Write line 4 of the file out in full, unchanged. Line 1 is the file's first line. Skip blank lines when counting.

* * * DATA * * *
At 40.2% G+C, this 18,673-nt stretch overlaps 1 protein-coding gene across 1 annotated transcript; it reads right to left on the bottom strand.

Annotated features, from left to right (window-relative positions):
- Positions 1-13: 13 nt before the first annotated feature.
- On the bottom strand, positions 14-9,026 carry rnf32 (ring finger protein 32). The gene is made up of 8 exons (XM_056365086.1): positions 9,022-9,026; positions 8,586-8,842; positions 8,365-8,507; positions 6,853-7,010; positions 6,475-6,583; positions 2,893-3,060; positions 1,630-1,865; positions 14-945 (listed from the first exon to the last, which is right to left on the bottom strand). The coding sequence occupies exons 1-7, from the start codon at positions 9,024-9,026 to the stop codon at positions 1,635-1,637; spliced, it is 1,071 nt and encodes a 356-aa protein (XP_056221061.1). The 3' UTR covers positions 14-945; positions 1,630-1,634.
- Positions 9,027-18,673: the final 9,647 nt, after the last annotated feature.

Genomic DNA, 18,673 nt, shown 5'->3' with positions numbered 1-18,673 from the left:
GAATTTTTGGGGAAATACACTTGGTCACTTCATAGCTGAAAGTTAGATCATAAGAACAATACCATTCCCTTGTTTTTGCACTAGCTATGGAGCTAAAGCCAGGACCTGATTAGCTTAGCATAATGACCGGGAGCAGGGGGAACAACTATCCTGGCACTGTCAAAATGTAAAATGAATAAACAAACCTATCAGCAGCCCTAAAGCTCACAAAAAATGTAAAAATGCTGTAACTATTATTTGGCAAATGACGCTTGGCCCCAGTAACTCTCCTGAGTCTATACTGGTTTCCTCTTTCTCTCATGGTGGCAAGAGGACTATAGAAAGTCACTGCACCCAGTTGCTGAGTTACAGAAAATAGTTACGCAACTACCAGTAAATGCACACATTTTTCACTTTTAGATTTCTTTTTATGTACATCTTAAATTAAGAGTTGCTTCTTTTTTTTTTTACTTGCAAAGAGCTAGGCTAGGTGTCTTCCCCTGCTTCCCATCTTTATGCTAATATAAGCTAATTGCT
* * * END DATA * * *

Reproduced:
- On the bottom strand, positions 14-9,026 carry rnf32 (ring finger protein 32). The gene is made up of 8 exons (XM_056365086.1): positions 9,022-9,026; positions 8,586-8,842; positions 8,365-8,507; positions 6,853-7,010; positions 6,475-6,583; positions 2,893-3,060; positions 1,630-1,865; positions 14-945 (listed from the first exon to the last, which is right to left on the bottom strand). The coding sequence occupies exons 1-7, from the start codon at positions 9,024-9,026 to the stop codon at positions 1,635-1,637; spliced, it is 1,071 nt and encodes a 356-aa protein (XP_056221061.1). The 3' UTR covers positions 14-945; positions 1,630-1,634.